Chip Thickness Prediction Model During Turning of Aluminum Alloy 6061


Osamah Fadhil Abdulateef*


Al-Khwarizmi College of Engineering, Automated Manufacturing Engineering Department, University of Baghdad, Baghdad, Iraq.

Corresponding Author Email: drosamah@kecbu.uobaghdad.edu.iqdrosamah65@gmail.com

This is an open access article distributed under the Creative Commons Attribution License, which permits unrestricted use, distribution, and reproduction in any medium, provided the original work is properly cited.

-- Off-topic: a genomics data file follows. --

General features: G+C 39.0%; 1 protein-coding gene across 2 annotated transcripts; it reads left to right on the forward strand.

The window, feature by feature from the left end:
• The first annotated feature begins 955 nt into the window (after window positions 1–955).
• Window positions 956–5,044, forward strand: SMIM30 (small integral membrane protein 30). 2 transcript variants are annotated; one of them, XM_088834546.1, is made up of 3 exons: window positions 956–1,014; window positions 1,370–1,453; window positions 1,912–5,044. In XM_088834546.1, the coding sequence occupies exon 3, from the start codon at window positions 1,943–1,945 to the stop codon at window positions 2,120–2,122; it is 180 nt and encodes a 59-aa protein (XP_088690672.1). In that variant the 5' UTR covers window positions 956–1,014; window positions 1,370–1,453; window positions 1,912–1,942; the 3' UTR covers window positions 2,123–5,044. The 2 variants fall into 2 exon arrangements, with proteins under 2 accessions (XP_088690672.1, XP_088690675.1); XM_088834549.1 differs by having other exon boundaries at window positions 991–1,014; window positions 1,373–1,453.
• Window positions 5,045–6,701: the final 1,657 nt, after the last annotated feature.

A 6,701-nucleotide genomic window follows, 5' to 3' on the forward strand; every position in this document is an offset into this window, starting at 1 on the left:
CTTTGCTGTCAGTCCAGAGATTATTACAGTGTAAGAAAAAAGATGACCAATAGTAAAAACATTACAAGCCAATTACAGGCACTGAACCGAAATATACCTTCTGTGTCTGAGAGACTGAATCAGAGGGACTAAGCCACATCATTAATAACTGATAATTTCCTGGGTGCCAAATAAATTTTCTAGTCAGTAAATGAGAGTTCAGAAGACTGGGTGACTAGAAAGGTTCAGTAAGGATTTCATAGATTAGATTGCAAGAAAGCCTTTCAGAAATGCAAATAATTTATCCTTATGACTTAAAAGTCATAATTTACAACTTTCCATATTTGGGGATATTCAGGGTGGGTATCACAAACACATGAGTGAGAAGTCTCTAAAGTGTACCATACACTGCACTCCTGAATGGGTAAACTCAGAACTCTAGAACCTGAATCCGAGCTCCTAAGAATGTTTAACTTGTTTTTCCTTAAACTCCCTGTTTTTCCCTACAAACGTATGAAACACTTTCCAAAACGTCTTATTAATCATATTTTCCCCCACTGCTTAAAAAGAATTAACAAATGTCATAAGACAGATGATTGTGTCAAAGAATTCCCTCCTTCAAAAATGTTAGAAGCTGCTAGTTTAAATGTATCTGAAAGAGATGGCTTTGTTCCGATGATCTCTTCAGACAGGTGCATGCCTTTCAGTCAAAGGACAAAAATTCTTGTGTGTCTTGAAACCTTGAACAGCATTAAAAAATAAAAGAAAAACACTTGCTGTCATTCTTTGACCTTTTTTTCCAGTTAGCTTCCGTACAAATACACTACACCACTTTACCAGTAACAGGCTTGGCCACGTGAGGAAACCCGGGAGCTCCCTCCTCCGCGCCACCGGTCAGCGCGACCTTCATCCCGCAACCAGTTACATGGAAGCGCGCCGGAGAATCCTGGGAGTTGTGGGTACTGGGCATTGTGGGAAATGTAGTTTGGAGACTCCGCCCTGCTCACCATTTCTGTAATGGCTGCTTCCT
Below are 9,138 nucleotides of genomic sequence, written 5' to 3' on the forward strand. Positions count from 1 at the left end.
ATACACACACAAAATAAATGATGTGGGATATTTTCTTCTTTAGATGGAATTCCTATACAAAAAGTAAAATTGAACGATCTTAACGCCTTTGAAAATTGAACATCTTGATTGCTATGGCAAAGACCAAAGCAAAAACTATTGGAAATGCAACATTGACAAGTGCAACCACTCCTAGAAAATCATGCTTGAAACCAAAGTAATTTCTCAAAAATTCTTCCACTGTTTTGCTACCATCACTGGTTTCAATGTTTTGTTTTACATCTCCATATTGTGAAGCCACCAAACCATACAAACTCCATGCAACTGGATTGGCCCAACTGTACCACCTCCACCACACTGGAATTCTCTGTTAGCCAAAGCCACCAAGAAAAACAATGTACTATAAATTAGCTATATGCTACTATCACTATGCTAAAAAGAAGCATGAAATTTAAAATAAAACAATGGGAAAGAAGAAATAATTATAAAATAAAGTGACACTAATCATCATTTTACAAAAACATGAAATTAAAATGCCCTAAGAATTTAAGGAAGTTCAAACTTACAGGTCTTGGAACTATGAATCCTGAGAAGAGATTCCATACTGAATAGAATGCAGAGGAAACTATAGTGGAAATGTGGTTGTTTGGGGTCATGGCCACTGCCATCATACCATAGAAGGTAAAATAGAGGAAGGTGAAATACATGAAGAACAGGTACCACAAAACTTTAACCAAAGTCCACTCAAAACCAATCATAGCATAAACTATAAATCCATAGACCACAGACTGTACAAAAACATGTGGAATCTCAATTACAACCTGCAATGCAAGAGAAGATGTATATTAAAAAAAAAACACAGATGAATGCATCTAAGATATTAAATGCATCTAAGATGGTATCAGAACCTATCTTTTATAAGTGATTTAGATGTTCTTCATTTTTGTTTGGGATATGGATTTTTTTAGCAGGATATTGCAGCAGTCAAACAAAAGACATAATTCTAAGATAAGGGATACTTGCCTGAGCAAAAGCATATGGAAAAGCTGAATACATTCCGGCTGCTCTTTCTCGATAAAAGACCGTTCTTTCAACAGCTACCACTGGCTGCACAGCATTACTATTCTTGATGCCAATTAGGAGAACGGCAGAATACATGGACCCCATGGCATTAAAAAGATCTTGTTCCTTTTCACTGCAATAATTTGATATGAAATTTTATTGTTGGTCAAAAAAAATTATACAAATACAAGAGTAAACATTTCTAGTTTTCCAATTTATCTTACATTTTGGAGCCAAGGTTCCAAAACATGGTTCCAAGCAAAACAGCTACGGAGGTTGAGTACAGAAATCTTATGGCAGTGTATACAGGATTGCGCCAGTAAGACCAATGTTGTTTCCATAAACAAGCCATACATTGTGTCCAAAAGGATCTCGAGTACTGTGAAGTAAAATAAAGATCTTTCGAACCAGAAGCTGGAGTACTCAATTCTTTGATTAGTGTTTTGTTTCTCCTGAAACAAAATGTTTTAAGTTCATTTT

Chip forming is part of the mechanical method of cutting materials, an understanding of the chip formation theory is an important part of the development of production capability of the products. In this paper a turning cutting tests were conducted to Aluminum Alloy 6061 using uncoated carbide cutting tool to develop a chip thickness prediction models utilizing response surface methodology (RSM) via “Minitab 17” software, and Artificial Neural Network (ANN) predicted model via “Matlab” software. The input of the models consists of feed rate, cutting speed, and depth of cut while the output from the models is the thickness of the chips. The model is tested by comparing the experimental values with their forecasted counterparts. The result of the analysis shows that the contribution of the depth of cut is the largest (43.75%), come after the cutting speed (31.25%), and the interaction of the feed rate is less significant (25%). The analysis shows that the experimental design on the basis of response surface methodology (RSM) and an Artificial Neural Network (ANN) models to predict chip thickness as a function of speed, feed, and depth of cut can be used to reduce the cost of machining with confidence about 87% and 90%, respectively. The distribution of data points for the neural network model is comparable to the real experimental data with a coefficient of correlation (R) of 0.95044; this suggested that the neural network model being developed is competent in estimating with reasonable precision. The resultant models indicate that chip thickness decreases when increasing feed rate, cutting speed, and depth of cut.